Los Farallones

Dispatches from Point Blue’s field station on the Farallon Islands National Wildlife Refuge

The darker side…

Common Murre with a fresh egg

Not too long ago, it felt like Easter. Eggs were popping up all over the place – Western Gulls, Pigeon Guillemots, Ashy Storm Petrels, Common Murres, Brandt’s Cormorants, Cassin’s Auklets, and Rhinoceros Auklets – just about all the birds on the island. It’s so contagious that even the Farallon Weed has started resprouting. While most of these birds are still laying eggs, some have started to hatch.

Cassin’s Auklet chick
Cassin’s Auklets were the first with their little gray fuzz balls. As of the first of this month, we got our first Pigeon Guillemot chick, a little black fuzz ball. Others, Rhinoceros Auklets and Common Murres, have started hatching within the last week. Even to hardened biologists, hatchlings are very cute and always bring out a collective “Aww.” They are small soft balls of fluff that fit in your hand and are so sweet because they don’t know how to defend themselves yet.

But, no matter how adorable, one of the recent additions to our hatchlings also brings a sense of dread.

Newly hatched Western Gull Chicks

How can these innocent little creatures inspire such feelings? Let me explain.

When I arrived in April, I was a clean, relatively innocent intern arriving to a rather quiet island. Birds were calling, but all were nice. They weren’t breeding yet, so they didn’t have anything to defend. If they happened to be in your path, they just moved out of the way as you approached. Once “Easter” arrived, the noise level of the island started to increase exponentially (to a volume and pitch that I am certain will contribute to future hearing loss) and birds no longer moved out of your way. Instead, they attack you for coming into their territory.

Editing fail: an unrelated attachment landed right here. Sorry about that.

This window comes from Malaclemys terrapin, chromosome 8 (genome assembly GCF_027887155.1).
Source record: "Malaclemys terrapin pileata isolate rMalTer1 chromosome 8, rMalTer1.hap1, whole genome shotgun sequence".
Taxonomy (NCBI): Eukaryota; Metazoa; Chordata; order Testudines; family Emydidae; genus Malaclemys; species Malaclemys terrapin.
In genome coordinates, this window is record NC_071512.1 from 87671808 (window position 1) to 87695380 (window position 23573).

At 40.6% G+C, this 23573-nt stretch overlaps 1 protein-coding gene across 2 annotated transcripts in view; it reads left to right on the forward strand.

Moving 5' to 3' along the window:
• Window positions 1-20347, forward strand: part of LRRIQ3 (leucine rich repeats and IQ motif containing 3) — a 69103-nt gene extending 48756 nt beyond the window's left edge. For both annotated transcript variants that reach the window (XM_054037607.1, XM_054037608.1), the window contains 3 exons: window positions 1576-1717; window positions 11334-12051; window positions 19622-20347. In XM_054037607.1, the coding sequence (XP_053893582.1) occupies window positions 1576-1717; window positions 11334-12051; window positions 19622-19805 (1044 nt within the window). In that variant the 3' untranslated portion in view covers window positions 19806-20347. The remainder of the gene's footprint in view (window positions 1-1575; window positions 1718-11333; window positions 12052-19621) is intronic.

Western Gull in attack mode
Western gulls are by far the most aggressive defenders of their nests. They have a very distinctive call that they scream at you as you approach their nest. If that isn’t enough to make you go away, they try to nip at you (and sometimes succeed), or they swoop back and forth over you in a U-shape, making a terrorizing call mere seconds before depositing a generous helping of stinky guano on your person. If none of these attempts have chased you to leave their territory, they will resort to the full aerial assault. They will fly down at your face or head, attempting to hit you with their feet or their bill. Often adding more guano to the arsenal.  I have been hit in the head by a gull’s bill and whacked on the shoulder by their feet and it hurts a lot more than you would expect. It’s amazing the force and power that those Western Gulls have. And this just gets worse as time goes on. Imagine getting hit repeatedly in the head with no respite, wearing clothes without an inch of clean space and that is what life here on the island is soon to become.
Field jacket afert checking gull nests

My patchwork duct tape pants and slowly degrading jacket (already severely worn from climbing, sliding, shimmying around on the granite slopes) are being tortured further by getting covered in various colors, and smells, of Western Gull excretions. While my head is gradually being bashed in by these callous, cold-hearted birds. I am no longer the innocent intern. No longer do I go outside without something covering my head. I know which birds require the extra adornment of a hard hat. Earplugs are permanently stored in my pockets for easy use.

So it is important to remember that while chicks are cute, they bring vicious, merciless adults with them, which they will later become if they fledge. Inside those delightful downy balls beats a cold, cold heart.